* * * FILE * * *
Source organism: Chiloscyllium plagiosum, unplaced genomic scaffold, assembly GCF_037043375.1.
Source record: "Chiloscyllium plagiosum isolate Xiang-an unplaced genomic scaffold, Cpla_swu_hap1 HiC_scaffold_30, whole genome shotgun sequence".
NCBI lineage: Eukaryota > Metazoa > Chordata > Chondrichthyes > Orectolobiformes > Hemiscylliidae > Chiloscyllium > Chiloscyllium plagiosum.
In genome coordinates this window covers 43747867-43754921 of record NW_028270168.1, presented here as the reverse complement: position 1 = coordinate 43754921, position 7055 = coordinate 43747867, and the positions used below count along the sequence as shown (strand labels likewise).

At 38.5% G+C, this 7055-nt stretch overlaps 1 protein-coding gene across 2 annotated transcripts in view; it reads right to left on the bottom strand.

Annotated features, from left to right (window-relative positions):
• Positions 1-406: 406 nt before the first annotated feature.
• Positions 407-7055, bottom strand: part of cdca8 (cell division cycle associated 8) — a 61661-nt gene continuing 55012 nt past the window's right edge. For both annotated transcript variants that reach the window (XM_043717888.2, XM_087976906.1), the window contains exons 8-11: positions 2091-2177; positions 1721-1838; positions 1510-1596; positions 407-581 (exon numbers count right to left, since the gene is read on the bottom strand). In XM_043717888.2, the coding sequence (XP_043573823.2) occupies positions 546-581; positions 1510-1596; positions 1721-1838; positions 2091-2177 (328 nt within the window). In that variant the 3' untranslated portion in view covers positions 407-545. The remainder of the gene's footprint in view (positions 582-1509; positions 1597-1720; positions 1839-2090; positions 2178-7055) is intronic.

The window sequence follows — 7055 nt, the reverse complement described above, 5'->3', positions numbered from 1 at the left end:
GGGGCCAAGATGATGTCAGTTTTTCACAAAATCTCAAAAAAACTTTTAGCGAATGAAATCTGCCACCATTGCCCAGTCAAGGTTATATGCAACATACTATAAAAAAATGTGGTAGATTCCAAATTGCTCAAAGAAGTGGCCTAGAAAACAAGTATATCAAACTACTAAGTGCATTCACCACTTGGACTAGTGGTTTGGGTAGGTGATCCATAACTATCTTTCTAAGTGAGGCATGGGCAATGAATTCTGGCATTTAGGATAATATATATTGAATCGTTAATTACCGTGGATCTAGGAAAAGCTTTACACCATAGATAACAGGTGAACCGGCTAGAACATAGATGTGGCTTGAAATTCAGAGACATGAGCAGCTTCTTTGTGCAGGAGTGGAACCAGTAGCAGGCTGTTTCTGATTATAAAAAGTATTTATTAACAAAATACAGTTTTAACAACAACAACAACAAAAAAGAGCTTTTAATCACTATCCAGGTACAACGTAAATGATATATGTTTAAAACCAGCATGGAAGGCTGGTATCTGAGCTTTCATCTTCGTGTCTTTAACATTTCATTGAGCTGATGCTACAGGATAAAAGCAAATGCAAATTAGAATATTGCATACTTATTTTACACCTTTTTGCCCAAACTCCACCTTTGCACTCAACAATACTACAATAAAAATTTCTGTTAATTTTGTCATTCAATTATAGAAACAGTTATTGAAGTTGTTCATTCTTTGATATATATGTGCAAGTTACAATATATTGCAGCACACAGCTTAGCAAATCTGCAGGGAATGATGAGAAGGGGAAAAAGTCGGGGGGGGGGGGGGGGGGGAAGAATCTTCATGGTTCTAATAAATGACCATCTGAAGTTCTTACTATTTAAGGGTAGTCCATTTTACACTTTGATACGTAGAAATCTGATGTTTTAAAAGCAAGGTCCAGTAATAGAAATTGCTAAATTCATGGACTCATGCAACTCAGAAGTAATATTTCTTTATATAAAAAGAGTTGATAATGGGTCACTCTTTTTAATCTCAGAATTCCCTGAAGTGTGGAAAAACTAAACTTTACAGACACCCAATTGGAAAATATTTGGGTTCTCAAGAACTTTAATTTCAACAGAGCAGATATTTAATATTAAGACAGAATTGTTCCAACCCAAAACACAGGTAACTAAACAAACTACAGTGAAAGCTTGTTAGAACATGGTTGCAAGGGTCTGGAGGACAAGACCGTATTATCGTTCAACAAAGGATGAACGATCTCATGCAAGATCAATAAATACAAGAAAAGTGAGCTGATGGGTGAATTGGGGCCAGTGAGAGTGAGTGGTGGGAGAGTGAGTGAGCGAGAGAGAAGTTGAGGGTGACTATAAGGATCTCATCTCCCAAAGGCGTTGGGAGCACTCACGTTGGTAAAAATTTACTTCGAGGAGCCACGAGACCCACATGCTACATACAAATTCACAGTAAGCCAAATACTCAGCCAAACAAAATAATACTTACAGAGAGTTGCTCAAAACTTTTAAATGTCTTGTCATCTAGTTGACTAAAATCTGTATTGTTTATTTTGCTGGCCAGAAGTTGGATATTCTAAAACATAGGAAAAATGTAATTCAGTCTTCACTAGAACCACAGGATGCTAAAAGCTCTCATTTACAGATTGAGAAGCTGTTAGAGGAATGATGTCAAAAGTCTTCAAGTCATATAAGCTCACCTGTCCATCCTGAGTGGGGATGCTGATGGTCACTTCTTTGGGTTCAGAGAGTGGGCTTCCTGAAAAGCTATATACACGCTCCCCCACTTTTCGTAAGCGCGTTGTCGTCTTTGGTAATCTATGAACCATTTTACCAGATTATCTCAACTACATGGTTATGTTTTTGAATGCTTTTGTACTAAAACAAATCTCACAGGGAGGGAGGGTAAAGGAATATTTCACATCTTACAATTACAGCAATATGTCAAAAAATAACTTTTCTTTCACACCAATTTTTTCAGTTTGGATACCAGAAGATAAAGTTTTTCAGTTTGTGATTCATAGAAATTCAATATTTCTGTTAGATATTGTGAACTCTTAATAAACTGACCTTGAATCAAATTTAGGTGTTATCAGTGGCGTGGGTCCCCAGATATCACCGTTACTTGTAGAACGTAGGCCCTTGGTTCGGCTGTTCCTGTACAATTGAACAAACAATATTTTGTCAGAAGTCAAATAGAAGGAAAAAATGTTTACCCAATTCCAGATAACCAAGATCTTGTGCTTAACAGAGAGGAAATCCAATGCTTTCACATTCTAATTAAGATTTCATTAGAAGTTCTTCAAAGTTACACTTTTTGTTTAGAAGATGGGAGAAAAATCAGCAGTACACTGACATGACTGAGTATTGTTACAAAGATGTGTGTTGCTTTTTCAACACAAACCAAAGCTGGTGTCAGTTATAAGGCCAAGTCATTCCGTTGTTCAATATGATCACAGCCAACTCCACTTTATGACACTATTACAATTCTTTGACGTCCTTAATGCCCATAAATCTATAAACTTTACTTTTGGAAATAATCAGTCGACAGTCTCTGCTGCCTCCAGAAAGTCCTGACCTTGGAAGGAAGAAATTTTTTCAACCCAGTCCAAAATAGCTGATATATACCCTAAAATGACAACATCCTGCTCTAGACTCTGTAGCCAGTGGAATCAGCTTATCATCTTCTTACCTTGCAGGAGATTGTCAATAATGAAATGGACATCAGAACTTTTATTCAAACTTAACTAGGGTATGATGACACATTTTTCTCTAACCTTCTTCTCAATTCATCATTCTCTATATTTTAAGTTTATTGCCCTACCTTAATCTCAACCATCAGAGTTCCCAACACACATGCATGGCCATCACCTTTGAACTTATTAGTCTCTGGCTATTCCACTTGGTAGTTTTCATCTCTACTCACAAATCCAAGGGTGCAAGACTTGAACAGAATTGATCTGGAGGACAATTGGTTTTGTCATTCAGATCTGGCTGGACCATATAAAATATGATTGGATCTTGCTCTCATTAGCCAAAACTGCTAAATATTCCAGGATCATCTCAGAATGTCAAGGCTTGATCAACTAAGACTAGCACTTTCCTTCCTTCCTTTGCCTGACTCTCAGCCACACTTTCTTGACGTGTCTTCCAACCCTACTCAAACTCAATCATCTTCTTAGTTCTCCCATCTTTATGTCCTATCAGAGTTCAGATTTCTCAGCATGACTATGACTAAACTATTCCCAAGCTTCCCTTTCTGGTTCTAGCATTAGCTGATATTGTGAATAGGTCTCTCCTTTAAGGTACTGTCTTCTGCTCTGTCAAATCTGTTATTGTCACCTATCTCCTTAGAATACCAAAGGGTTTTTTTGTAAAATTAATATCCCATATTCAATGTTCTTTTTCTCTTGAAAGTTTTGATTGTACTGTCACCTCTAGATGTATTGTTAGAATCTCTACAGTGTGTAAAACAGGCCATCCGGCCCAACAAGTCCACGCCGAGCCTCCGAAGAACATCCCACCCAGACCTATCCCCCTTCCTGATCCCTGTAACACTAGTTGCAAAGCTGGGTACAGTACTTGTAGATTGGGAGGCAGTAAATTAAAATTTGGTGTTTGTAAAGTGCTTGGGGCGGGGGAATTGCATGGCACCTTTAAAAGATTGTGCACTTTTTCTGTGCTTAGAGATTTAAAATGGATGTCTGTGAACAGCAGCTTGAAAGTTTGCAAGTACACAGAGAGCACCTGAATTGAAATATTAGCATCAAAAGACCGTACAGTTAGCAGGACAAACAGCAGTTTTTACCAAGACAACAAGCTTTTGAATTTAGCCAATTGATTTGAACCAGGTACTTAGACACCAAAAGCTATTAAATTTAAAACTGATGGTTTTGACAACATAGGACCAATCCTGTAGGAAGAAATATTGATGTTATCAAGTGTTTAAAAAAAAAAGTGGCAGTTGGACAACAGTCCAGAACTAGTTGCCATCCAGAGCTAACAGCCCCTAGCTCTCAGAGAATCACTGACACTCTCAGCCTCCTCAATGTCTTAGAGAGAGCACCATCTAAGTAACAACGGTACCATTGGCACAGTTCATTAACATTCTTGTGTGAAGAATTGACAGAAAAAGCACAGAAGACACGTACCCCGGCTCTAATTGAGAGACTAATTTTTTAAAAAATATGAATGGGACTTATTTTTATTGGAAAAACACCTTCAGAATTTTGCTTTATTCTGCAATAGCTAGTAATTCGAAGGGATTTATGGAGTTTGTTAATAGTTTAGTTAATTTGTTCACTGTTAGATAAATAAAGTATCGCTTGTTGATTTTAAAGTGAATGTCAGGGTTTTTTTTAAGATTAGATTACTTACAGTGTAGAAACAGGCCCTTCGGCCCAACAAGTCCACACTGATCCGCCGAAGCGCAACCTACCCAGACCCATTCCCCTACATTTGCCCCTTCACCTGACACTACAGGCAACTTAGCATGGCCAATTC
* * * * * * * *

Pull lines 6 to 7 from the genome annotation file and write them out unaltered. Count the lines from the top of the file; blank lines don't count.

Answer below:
Annotated features, from left to right (window-relative positions):
• Positions 1-406: 406 nt before the first annotated feature.